This week I want to capture and share with you some of the memorable moments of the Brockman Barn Dance that took place on the occasion of the 100th birthday of our family’s barn, built by my great-great-grandfather in 1912. But before getting into that, here’s a brief update about the happenings on Henry’s Farm this week: We’ve had a series of sweltering 90 degree days, when time ticks by more slowly than ever. Wednesday night we planted beds and beds of lettuce, basil, summer spinaches, etc., and are hoping for more rain soon. And we are gearing up for our annual Garlic Harvest that will occur next week!
Our farmhand Val’s goal for the Brockman Barn Dance, held last Saturday at my Aunt Jill and Uncle Will’s farm in Danforth, Illinois (the Brockman Centennial Farm where my grandfather and great-grandfather were born), was to see “Dancing Brockmans,” and to get every single Brockman to dance. I did not see how this could be possible, since I had never seen my brothers, let alone Mommy, ever dance in public before.
Yet I felt my hope steadily rise as, after hundreds of Brockman family and friends alike ate, mingled, listened to Grandpa’s rousing speech on the Barn origins, toured the barn and listened to snippets of bluegrass bands, we all made our way up the steep ladder-stairs and into the hay loft. Then, as I started to feel the music of the band, Ten Feet Tall, enticing my bones to dance, out of the corner of my eye I saw Grandma begin to move. Soon she was on fire–basking in the orange sunlight streaming in from the windows and smiling, eyes closed, as she waved her arms and stepped to the quick music. Aunt Terra, Daddy, and I all looked at each other in wonder, then fixed our gaze on this joyful 77-year-old woman in all her dancing glory once more. When the song ended, Grandma laughed and said, “It’s just so fun to dance!”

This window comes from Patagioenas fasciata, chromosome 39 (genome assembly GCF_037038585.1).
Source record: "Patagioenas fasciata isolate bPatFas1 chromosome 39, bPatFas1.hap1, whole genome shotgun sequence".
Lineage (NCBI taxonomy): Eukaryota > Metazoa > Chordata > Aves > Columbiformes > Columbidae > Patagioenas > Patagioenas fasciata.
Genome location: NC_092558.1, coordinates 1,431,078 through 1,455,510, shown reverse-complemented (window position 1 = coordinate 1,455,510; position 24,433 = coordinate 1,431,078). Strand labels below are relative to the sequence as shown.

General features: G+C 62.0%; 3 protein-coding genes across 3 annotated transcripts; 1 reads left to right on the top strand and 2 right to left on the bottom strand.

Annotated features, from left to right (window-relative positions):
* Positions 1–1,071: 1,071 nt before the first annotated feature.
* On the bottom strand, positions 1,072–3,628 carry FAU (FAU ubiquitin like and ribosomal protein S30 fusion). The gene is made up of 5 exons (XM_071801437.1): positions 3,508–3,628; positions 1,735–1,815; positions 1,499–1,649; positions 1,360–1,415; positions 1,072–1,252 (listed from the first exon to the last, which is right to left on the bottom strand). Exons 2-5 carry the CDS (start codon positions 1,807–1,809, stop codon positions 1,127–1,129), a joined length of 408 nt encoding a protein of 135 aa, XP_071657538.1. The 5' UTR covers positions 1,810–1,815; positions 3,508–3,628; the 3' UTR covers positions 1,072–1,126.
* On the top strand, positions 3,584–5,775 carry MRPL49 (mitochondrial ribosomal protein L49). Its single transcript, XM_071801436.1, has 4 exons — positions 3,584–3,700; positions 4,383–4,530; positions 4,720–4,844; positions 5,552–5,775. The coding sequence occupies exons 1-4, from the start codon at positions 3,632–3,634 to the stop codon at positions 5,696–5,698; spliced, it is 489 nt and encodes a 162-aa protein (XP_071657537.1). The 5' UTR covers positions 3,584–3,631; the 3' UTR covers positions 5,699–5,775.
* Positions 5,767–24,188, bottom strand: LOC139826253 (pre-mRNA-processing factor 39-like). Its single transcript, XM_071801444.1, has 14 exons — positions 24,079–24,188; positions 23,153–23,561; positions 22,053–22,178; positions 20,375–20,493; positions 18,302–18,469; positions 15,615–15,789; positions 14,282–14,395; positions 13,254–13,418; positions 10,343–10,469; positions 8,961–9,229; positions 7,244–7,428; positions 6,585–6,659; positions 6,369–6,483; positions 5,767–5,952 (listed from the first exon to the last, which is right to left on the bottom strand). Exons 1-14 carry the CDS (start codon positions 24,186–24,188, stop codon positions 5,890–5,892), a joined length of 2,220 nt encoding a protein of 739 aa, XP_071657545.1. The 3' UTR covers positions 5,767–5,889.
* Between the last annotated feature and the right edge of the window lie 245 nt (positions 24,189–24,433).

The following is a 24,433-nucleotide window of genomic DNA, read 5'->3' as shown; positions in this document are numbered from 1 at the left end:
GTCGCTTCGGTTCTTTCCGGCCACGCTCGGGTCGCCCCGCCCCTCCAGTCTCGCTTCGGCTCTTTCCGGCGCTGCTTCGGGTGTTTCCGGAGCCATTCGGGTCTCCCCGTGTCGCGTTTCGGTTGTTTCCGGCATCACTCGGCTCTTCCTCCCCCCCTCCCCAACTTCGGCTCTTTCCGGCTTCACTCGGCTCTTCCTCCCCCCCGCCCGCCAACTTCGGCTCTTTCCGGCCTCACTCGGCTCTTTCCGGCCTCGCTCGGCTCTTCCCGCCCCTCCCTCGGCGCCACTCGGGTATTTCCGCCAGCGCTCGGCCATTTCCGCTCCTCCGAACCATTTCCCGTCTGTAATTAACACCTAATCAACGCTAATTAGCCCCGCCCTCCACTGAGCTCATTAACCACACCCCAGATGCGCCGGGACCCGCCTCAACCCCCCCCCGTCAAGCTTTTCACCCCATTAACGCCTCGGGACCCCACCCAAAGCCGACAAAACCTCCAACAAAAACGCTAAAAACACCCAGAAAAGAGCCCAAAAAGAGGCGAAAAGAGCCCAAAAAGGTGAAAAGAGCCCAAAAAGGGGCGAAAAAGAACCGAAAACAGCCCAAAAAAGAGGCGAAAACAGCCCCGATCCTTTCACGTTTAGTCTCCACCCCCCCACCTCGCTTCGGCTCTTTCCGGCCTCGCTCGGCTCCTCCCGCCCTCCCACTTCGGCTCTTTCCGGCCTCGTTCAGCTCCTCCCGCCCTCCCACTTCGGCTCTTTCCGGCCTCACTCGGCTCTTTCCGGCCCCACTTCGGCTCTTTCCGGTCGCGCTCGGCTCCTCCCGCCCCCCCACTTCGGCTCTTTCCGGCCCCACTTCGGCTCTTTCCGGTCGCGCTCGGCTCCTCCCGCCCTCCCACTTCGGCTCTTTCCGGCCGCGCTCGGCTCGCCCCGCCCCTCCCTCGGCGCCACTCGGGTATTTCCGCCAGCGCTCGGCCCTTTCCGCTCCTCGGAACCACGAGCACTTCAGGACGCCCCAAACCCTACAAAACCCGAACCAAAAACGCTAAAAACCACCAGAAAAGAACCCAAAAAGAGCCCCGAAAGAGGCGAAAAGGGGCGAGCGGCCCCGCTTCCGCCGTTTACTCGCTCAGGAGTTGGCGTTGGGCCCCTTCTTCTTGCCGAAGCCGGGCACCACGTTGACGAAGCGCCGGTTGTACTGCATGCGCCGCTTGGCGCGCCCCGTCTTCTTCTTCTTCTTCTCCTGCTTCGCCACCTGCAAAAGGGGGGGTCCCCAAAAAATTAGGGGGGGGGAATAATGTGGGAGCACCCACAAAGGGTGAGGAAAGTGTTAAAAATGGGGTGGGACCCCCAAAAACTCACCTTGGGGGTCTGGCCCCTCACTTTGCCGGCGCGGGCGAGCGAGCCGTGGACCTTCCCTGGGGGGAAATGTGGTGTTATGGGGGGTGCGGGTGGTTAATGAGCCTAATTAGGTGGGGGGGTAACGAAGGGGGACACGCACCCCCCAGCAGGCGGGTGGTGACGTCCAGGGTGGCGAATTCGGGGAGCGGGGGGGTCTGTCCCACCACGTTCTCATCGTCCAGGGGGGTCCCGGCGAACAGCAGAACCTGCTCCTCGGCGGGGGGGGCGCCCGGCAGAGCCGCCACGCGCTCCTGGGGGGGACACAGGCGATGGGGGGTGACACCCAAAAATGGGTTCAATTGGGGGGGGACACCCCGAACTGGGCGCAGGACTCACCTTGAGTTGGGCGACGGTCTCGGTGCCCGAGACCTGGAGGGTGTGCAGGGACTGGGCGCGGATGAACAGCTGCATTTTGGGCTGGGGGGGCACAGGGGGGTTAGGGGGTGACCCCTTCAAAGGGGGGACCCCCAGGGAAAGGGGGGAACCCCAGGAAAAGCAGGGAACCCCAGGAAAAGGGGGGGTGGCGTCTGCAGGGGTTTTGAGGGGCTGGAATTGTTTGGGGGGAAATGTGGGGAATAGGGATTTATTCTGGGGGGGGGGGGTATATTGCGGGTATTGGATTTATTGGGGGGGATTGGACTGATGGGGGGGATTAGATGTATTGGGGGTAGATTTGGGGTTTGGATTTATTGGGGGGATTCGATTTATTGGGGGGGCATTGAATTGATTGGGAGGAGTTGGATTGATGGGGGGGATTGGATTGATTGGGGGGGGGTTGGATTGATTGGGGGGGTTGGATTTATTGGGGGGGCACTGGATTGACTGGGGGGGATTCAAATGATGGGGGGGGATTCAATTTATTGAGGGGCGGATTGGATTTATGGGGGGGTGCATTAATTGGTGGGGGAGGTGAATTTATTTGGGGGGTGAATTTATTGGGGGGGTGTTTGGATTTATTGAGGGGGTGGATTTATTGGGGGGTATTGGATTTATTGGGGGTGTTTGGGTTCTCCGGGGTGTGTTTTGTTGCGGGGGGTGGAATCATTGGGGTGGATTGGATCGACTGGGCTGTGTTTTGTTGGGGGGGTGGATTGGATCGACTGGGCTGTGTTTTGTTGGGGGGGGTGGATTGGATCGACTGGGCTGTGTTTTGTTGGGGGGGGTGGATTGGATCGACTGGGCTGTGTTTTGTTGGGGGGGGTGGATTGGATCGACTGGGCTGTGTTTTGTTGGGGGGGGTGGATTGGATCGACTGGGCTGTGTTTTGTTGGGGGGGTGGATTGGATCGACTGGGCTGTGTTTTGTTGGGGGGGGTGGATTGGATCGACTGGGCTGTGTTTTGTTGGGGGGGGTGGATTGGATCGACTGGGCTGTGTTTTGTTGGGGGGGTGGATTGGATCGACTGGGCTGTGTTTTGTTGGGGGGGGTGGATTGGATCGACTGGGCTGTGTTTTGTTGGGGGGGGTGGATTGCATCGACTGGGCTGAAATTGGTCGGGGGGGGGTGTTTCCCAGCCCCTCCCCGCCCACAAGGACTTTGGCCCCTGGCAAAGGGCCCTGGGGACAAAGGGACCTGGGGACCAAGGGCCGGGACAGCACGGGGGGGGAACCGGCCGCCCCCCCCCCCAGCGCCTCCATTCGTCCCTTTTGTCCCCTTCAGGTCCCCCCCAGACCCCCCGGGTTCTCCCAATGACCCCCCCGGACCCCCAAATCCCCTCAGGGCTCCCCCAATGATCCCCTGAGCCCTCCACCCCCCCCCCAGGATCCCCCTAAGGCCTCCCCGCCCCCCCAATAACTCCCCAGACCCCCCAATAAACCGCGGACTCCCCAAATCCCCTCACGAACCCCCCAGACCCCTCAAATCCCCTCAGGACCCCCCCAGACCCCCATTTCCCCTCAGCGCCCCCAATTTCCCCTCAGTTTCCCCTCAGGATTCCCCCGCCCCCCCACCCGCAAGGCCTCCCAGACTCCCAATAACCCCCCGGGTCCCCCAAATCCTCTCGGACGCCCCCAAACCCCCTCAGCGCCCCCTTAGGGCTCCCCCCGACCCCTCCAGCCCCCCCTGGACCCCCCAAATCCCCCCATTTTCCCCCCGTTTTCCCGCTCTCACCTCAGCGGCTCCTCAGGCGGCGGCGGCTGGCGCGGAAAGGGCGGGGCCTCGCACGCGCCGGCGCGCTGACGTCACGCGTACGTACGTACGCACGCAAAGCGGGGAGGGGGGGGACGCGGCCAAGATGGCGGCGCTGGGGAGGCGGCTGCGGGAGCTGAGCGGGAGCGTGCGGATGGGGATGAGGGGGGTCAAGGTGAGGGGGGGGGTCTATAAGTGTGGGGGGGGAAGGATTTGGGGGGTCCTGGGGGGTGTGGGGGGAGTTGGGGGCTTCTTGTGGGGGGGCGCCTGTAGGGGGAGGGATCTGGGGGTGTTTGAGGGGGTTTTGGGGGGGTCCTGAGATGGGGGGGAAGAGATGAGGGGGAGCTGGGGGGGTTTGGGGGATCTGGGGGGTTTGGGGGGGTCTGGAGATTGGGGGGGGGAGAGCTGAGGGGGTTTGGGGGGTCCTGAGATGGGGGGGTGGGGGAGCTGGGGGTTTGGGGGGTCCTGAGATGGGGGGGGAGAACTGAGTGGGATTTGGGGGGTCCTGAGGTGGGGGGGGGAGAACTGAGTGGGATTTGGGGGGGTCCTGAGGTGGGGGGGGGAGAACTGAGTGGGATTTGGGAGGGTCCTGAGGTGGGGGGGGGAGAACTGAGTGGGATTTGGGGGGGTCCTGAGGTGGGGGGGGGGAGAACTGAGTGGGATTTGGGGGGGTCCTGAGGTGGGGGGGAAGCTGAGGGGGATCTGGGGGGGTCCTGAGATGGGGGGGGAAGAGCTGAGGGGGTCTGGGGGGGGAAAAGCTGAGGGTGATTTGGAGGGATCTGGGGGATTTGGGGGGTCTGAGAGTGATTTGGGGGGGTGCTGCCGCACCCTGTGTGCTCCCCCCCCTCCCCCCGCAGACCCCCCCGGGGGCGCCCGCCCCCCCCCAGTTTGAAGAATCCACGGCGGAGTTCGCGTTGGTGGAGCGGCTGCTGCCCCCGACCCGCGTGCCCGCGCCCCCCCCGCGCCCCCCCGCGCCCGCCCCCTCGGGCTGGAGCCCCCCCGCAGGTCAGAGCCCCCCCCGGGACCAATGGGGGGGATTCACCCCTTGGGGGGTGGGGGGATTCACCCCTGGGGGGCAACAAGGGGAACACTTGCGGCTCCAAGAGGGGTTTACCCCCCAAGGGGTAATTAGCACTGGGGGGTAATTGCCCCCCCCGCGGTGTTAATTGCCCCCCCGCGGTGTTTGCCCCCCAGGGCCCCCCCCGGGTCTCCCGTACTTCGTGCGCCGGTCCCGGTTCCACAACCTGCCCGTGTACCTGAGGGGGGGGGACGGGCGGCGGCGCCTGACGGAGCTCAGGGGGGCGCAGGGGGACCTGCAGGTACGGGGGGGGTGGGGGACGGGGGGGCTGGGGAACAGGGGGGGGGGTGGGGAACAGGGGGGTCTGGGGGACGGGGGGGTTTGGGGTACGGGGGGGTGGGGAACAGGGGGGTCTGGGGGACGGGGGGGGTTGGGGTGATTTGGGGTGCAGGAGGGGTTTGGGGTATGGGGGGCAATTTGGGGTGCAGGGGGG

“That’s the first time I’ve ever seen you do that,” Aunt Terra told Grandma, with awe in her voice. I looked at Grandma, now shimmying to the next tune, and grinning, filled my heart with music. It was time to dance.
The next song was a slow, sweet ballad so the dance floor began to clear. Some couples braved the attention of the crowd of onlookers sitting on hay bales that had been set up all around the large loft and began to sway lovingly. My feet pulled my body to be centered in front of the band and I started to do turns, feeling the music ripple up through my toes and up through my legs and arms, and up to the top of my head. I moved slowly, letting my body follow my heart. This was a private dance, a raw form of self-expression that I usually performed to an imaginary audience at home. Yet I knew that this time, eyes were fixed on my movements – and my whole family was watching. There was a moment of embarrassment and losing my focus, my dance turned choppy. But I could not stop, and as I kept improvising, I finally lost myself in the music, wrenching out my emotions. Later, I watched my Aunt Beth move in the same way, eyes closed, movements graceful. I had never seen her dance before, yet our movements were so much alike – connected by the Brockman bond.
When the Golden Horse Ranch Square Dance Band came on and the singer began to croon, “I’m going to Jackson…” Daddy finally joined me on the floor. I watched as he crouched low and started to pound the hundred-year-old boards of the Brockman Barn loft with such powerful stomps that I became fearful that he would break through, crashing down to land in one of the goat pens. Aunt Terra and I joined him, stamping our feet to the beat of the music, laughing. Soon the dance floor was filled with moving bodies, all energetically banging their feet in unison. Aunt Odette danced with my baby cousin Chenoa, Aunt Jill and Aunt Teresa danced together, and my cousins joined us, as well.